While all interviewees have seen alternative proteins predominantly in up-scale restaurants and hotels, they think penetration in eateries encompassing to the general public (e.g. hawker centres and chain restaurants) would be beneficial. My mention of the availability of alternative protein in supermarkets was surprising to most, but they also admitted to not actively seeking it out.
With that in mind, most were surprised when I told them about the Singaporean government’s high involvement in the alternative protein industry. Some programmes I mentioned include accelerator programmes by Enterprise Singapore, and Temasek Holdings collaboration with Country Foods to support alternative protein start-ups in their development stages. Shrinidhi was the only one who knew of these programmes because she actively sought them out.
The interviewees were surprised that the Singaporean government hadn’t promoted these initiatives, considering that food security has ‘always been a concern here in Singapore’ (Seika) and that the Singaporean government is ‘not shy with self-promotion’ (Varsha). They all agreed that with sufficient promotion and education, the masses, especially the older generation who may not be as open-minded towards and as conscious of alternative protein, will be more receptive to this market and this diet.
Commendation of the Singaporean government and Singapore at large
The previously mentioned programmes were praised by all those interviewed. Harvard even called it ‘a good step in the right direction’. He singled out the emphasis on R&D investment as measures he thought were ideal. He also believed that the usage of e-commerce, especially amidst circuit breaker, was a smart move.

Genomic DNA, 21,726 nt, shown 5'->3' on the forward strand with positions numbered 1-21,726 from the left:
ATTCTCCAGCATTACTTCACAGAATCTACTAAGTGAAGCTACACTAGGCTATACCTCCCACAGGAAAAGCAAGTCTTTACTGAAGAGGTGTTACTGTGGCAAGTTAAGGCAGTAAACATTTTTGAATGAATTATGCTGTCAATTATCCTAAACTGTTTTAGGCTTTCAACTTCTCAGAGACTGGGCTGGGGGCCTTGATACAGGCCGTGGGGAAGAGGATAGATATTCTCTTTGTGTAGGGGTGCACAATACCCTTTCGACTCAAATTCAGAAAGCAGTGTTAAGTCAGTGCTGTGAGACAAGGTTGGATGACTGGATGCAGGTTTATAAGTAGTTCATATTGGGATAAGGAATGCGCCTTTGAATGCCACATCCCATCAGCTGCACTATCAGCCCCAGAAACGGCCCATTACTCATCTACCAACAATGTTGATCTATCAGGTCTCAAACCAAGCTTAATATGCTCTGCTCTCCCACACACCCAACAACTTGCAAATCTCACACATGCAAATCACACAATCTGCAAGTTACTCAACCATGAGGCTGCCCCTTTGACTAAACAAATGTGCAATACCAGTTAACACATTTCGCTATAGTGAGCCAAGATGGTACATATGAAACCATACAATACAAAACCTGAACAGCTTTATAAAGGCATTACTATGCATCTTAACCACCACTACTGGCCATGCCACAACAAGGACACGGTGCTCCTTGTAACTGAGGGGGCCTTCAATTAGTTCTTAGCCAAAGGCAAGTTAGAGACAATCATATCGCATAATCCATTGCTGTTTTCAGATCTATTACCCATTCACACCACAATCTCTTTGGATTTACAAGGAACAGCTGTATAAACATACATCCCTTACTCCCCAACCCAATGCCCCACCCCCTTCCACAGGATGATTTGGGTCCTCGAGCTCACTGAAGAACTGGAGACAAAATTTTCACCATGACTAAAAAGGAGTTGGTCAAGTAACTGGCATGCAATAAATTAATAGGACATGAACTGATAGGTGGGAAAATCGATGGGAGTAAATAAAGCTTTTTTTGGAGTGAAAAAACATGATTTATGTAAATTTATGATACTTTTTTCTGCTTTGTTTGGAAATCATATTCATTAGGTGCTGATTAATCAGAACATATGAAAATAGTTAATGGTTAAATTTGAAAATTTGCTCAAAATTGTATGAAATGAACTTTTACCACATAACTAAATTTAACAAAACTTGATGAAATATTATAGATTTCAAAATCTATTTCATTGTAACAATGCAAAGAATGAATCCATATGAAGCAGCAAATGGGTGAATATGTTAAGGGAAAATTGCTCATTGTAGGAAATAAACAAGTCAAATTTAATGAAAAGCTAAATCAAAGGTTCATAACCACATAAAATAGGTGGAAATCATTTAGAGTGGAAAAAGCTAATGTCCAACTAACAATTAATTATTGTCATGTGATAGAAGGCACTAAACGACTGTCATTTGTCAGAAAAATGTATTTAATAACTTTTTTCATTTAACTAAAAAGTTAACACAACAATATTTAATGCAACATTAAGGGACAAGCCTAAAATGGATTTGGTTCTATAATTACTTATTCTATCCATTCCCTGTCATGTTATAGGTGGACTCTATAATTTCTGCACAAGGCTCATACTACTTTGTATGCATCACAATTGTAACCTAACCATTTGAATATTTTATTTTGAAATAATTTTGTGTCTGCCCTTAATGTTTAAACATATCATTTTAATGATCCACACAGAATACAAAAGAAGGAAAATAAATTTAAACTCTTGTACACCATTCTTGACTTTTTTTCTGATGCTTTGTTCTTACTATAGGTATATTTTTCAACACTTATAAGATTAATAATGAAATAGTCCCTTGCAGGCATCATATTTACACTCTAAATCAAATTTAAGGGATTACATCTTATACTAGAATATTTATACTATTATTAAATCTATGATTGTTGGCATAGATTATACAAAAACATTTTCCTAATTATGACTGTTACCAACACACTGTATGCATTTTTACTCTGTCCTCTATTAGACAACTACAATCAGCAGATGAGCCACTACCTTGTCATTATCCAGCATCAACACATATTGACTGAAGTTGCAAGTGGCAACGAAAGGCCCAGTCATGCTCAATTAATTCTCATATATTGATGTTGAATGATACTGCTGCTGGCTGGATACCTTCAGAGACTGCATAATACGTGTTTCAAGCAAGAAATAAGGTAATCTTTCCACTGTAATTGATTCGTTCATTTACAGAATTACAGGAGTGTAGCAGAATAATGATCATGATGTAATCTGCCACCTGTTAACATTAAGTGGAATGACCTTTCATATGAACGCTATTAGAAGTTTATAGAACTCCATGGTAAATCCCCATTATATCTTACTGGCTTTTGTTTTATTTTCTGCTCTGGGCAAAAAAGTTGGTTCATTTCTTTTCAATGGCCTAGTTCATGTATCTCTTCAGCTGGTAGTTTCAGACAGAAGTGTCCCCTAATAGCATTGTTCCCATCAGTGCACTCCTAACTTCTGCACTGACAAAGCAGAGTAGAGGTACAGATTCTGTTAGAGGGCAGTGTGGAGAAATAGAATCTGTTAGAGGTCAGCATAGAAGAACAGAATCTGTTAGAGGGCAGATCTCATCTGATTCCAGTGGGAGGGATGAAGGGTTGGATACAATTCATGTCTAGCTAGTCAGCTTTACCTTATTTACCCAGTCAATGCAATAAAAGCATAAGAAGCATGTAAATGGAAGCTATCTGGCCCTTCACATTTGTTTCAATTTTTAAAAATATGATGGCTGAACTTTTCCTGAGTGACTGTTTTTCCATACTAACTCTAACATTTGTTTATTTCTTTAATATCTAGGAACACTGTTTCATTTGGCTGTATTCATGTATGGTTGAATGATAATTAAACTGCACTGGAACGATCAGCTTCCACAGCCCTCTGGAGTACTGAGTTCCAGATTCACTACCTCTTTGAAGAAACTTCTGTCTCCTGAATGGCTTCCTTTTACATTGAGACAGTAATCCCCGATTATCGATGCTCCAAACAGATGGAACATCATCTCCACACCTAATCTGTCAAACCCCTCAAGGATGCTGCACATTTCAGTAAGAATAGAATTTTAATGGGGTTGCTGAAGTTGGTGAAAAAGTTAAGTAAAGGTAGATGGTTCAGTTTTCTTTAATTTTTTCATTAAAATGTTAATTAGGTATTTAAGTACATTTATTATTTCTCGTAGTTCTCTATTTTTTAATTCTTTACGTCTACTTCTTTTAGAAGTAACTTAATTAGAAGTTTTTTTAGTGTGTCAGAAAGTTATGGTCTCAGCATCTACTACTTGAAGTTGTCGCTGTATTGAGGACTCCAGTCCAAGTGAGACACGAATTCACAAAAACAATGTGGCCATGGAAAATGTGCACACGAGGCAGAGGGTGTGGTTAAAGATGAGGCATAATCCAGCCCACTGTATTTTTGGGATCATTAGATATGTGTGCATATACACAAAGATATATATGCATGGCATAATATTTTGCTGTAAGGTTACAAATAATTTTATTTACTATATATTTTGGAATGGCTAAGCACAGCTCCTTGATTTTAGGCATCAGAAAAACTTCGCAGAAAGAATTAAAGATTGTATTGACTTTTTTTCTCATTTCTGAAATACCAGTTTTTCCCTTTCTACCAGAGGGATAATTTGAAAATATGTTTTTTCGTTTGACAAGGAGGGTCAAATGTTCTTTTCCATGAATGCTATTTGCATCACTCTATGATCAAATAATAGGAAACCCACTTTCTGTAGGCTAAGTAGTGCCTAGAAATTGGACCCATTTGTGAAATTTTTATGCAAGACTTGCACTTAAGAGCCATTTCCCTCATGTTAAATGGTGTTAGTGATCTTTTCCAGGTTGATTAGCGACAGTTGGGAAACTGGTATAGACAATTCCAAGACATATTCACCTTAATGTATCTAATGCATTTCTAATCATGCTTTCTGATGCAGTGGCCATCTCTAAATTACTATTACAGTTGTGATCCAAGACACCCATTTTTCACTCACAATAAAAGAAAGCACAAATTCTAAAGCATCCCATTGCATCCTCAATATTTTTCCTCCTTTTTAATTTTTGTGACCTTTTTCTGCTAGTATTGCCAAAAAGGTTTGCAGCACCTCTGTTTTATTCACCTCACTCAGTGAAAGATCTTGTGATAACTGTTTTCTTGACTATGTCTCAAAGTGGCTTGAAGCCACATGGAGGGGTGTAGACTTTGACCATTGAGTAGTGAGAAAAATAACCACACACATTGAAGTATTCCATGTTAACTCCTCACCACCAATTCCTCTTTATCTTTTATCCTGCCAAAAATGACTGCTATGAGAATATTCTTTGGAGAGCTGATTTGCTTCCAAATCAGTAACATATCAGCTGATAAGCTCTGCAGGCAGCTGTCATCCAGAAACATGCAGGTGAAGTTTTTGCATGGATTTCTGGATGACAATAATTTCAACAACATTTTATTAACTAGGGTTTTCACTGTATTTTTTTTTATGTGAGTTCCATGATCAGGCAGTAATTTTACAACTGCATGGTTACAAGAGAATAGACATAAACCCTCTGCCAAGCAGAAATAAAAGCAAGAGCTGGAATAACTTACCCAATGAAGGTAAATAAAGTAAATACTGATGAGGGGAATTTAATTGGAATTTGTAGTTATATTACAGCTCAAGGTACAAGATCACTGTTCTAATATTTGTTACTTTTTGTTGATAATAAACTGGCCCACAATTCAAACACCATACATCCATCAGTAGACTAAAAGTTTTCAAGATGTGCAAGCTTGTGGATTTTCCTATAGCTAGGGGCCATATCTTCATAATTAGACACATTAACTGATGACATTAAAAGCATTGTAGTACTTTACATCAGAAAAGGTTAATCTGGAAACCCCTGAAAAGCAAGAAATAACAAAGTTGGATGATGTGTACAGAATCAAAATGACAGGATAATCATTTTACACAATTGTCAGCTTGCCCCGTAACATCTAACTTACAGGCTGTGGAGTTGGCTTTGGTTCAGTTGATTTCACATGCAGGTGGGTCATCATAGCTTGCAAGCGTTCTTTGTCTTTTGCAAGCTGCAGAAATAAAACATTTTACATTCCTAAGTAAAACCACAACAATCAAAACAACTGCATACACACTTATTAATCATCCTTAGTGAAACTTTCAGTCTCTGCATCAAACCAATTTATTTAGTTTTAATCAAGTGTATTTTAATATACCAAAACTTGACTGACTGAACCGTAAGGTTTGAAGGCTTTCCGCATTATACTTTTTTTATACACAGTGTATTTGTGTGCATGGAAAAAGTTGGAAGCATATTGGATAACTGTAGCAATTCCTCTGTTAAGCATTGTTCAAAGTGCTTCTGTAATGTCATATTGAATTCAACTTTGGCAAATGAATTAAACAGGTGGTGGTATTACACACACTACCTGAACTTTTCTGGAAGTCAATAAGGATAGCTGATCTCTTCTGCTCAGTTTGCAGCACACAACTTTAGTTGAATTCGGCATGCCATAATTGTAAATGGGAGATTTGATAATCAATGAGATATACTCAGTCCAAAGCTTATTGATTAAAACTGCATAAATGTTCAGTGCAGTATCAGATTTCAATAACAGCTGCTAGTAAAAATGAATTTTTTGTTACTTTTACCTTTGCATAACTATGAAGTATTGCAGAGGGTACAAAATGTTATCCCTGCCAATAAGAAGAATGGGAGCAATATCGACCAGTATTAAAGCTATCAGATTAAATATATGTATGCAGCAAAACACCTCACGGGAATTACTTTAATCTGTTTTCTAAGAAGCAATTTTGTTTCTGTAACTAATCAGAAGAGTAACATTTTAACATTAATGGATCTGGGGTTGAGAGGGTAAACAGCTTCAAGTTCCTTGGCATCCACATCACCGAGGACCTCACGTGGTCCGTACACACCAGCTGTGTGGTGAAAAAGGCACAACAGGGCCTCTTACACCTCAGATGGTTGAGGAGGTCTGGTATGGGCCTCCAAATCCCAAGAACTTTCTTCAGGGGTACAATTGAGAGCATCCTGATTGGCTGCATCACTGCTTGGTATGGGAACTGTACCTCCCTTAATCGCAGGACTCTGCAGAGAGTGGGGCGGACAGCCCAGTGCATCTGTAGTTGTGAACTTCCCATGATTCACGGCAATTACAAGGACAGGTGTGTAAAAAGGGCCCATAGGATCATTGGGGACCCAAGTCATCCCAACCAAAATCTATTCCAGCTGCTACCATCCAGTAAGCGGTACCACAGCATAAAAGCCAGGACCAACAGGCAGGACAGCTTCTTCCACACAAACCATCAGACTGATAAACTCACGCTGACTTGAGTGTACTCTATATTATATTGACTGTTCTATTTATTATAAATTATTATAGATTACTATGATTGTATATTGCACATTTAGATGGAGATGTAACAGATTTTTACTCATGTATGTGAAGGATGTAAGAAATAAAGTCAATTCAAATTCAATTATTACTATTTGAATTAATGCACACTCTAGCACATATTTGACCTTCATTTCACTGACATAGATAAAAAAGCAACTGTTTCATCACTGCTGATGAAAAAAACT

The enthusiastic tone in all interviewees when asked about Singapore’s suitability as the breeding ground for the alternative protein industry, showed that the Singaporean government had made the right choice to invest in the industry. The common thread was the potential Singapore had. This ranged from its prevalent ‘foodie’ culture, which makes the Singaporeans an excellent target audience (Shrinidhi), but also the opportunities it gives to the city-state, like the prospect to future-proof its food supply to anticipate the enduring effects of the climate crisis (Varsha).
Future of Alternative Protein
Answers surrounding their desires for the future of the alternative protein industry differed. Harvard and Shrinidhi are hoping for increased accessibility, both in terms of price and available food options. Varsha is looking forward to more options and the normalisation of whole food-type alternative protein selections such as seitan and jackfruit. At the same time, Seika hopes for more food production transparency from the industry.
Most importantly, what food would they love to see perfected in alternative protein form? Seika wanted smoked salmon and said she would ‘eat it every single day’ if they managed to pull it off. Shrinidhi wanted eggs and is happy that JUST eggs were available in restaurants in Singapore but would want it sold through a consumer avenue. Both Varsha and Harvard wanted fried chicken, and honestly, I agree.”
This article is brought to you in collaboration with Green Monday
*Lead image courtesy of Jon Seigel